Whether it’s the African family happily reuniting over Tim Horton’s coffee or the glossy magazine rankings of successful émigrés, narratives about the immigrant experience permeate Canadian media and popular culture. But, though ubiquitous, these scripts rarely speak to the nuances of immigration, and hardly ever touch on its quiet trauma.
It’s these neglected accounts that are the focus of some Toronto filmmakers who are examining the grey area between the shining successes and horror stories of the contemporary immigrant. One such director is Igor Drljaca, whose film Krivina centres on an immigrant from the former Yugoslavia who leaves a listless life in Toronto to return to Bosnia and find an old friend now accused of war crimes.
Similar to the film’s protagonist Miro, Drljaca and his family immigrated to Canada from the former Yugoslavia in 1993 following the outbreak of the Bosnian war.
“I always felt this feeling among a lot of immigrants,” said Drljaca, a graduate of York University’s film and video production programs. “You’re there, but you’re not there. It’s like there’s a split and it’s a hard thing to move in a [positive] direction, to think that people can restart their lives.”
The 30-year-old director, who still lives in Toronto, doesn’t have to look far to find the stories he’s eager to tell. According to 2006 census data, the city was home to 30 per cent of the country’s recent immigrants and 20 per cent of all immigrants. In recent years, it’s still the primary entryway for newcomers, and with a growing number of temporary foreign workers in Canada – the figure rose from 101,098 in 2002 to 300,211 in 2011 – Toronto’s immigrant population (many undocumented) will increase as these visas expire.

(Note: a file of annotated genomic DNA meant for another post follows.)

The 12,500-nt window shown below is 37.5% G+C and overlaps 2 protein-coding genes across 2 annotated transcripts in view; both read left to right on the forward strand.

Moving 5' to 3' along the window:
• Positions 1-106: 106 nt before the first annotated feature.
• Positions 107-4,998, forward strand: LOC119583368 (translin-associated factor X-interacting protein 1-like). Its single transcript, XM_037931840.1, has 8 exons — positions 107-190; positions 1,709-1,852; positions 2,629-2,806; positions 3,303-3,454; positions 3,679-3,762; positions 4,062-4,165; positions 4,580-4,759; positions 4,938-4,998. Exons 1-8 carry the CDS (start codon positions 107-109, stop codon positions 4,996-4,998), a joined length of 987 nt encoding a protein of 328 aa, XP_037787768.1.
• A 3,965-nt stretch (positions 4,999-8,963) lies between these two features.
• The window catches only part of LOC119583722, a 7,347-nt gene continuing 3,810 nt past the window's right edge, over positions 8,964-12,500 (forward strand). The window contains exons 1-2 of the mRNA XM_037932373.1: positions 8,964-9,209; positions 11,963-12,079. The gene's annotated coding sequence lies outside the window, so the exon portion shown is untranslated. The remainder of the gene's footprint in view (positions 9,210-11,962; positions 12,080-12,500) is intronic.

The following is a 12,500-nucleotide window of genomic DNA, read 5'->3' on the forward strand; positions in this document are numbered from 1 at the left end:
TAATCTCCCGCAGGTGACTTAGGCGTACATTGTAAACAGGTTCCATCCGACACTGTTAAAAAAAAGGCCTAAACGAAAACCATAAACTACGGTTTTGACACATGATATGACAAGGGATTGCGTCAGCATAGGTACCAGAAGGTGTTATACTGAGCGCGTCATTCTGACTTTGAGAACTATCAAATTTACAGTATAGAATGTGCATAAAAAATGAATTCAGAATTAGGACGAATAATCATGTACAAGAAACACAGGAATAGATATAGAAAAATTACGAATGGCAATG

While most people overlook the individuals and families behind the statistics, Drljaca–whose last film, The Fuse: Or How I Burned Simon Bolivar, also tackled themes surrounding the Bosnian war–has made them a focus in his career. The filmmaker spoke with many immigrants from the former Yugoslavia while making Krivina, which was recently part of a showcase of Canadian film at New York’s Museum of Modern Art.
“There are a lot of myths about immigration and coming to the west, and they are nice exports, these stories, but when you actually come here, it’s far more complex,” said Drljaca.
Part of the mythology, the filmmaker says, is that immigrants will effortlessly integrate into the larger society. He points out that although Toronto has a reputation for its diversity, the city still has its share of ethnic enclaves. This reality is reflected in Krivina, where the protagonist’s only meaningful relationship is with another Bosnian immigrant–the one person who helps Miro navigate his trip back to the former Yugoslavia.
“Here it’s such a cultural mosaic, but everything is ghettoized into these cultural pockets. You have Little Italy and Little Bosnia,” said Drljaca. “In the workplace, there’s a lot of opportunities to interact with other cultures, but in many respects the majority [of people] in these communities are quite segregated.”
Aram Collier, director of programming for the Reel Asian International Film Festival, relocated to Toronto from San Francisco eight years ago, and holds a similar perspective on the city.